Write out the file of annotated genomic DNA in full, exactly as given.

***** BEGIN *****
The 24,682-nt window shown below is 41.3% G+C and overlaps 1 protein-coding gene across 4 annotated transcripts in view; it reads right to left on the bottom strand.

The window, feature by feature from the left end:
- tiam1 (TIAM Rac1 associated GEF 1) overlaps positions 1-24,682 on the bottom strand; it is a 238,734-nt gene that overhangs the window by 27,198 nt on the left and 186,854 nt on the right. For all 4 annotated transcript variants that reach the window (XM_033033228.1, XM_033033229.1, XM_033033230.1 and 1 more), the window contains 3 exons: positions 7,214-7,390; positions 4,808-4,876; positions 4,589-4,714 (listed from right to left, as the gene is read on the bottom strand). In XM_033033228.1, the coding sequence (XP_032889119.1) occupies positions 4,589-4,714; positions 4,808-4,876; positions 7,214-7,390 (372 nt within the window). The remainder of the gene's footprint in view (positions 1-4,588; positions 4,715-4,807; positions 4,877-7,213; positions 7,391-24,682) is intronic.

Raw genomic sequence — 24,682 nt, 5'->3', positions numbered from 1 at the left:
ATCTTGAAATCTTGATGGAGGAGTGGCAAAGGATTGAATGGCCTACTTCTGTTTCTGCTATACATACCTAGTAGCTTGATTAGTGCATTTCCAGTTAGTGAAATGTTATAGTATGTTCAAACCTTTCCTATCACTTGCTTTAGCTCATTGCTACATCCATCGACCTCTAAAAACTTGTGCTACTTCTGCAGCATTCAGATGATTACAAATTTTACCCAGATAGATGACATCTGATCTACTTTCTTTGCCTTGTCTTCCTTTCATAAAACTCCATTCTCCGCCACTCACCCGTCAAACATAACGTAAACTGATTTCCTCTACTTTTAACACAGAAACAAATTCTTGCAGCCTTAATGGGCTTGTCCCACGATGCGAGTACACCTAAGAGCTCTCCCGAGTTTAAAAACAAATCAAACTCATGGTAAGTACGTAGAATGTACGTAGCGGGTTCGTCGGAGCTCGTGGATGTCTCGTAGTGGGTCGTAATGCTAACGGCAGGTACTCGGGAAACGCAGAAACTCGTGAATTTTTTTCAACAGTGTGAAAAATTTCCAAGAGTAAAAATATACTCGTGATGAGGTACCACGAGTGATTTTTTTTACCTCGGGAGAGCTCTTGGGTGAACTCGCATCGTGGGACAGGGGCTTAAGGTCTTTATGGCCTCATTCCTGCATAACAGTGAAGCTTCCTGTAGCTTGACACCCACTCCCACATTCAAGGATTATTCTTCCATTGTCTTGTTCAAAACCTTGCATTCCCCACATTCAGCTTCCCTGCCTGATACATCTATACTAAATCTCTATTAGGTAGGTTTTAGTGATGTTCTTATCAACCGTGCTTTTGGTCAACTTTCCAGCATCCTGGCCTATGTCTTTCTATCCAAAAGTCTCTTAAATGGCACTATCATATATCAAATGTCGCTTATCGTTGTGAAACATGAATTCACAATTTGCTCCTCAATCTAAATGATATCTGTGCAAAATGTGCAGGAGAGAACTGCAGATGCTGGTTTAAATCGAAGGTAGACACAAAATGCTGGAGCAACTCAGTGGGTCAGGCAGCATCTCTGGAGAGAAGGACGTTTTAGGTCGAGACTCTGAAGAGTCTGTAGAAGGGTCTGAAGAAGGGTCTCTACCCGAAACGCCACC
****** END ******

The 24,682-nt window shown below is 41.3% G+C and overlaps 1 protein-coding gene across 4 annotated transcripts in view; it reads right to left on the bottom strand.

The window, feature by feature from the left end:
- tiam1 (TIAM Rac1 associated GEF 1) overlaps positions 1-24,682 on the bottom strand; it is a 238,734-nt gene that overhangs the window by 27,198 nt on the left and 186,854 nt on the right. For all 4 annotated transcript variants that reach the window (XM_033033228.1, XM_033033229.1, XM_033033230.1 and 1 more), the window contains 3 exons: positions 7,214-7,390; positions 4,808-4,876; positions 4,589-4,714 (listed from right to left, as the gene is read on the bottom strand). In XM_033033228.1, the coding sequence (XP_032889119.1) occupies positions 4,589-4,714; positions 4,808-4,876; positions 7,214-7,390 (372 nt within the window). The remainder of the gene's footprint in view (positions 1-4,588; positions 4,715-4,807; positions 4,877-7,213; positions 7,391-24,682) is intronic.

Raw genomic sequence — 24,682 nt, 5'->3', positions numbered from 1 at the left:
ATCTTGAAATCTTGATGGAGGAGTGGCAAAGGATTGAATGGCCTACTTCTGTTTCTGCTATACATACCTAGTAGCTTGATTAGTGCATTTCCAGTTAGTGAAATGTTATAGTATGTTCAAACCTTTCCTATCACTTGCTTTAGCTCATTGCTACATCCATCGACCTCTAAAAACTTGTGCTACTTCTGCAGCATTCAGATGATTACAAATTTTACCCAGATAGATGACATCTGATCTACTTTCTTTGCCTTGTCTTCCTTTCATAAAACTCCATTCTCCGCCACTCACCCGTCAAACATAACGTAAACTGATTTCCTCTACTTTTAACACAGAAACAAATTCTTGCAGCCTTAATGGGCTTGTCCCACGATGCGAGTACACCTAAGAGCTCTCCCGAGTTTAAAAACAAATCAAACTCATGGTAAGTACGTAGAATGTACGTAGCGGGTTCGTCGGAGCTCGTGGATGTCTCGTAGTGGGTCGTAATGCTAACGGCAGGTACTCGGGAAACGCAGAAACTCGTGAATTTTTTTCAACAGTGTGAAAAATTTCCAAGAGTAAAAATATACTCGTGATGAGGTACCACGAGTGATTTTTTTTACCTCGGGAGAGCTCTTGGGTGAACTCGCATCGTGGGACAGGGGCTTAAGGTCTTTATGGCCTCATTCCTGCATAACAGTGAAGCTTCCTGTAGCTTGACACCCACTCCCACATTCAAGGATTATTCTTCCATTGTCTTGTTCAAAACCTTGCATTCCCCACATTCAGCTTCCCTGCCTGATACATCTATACTAAATCTCTATTAGGTAGGTTTTAGTGATGTTCTTATCAACCGTGCTTTTGGTCAACTTTCCAGCATCCTGGCCTATGTCTTTCTATCCAAAAGTCTCTTAAATGGCACTATCATATATCAAATGTCGCTTATCGTTGTGAAACATGAATTCACAATTTGCTCCTCAATCTAAATGATATCTGTGCAAAATGTGCAGGAGAGAACTGCAGATGCTGGTTTAAATCGAAGGTAGACACAAAATGCTGGAGCAACTCAGTGGGTCAGGCAGCATCTCTGGAGAGAAGGACGTTTTAGGTCGAGACTCTGAAGAGTCTGTAGAAGGGTCTGAAGAAGGGTCTCTACCCGAAACGCCACC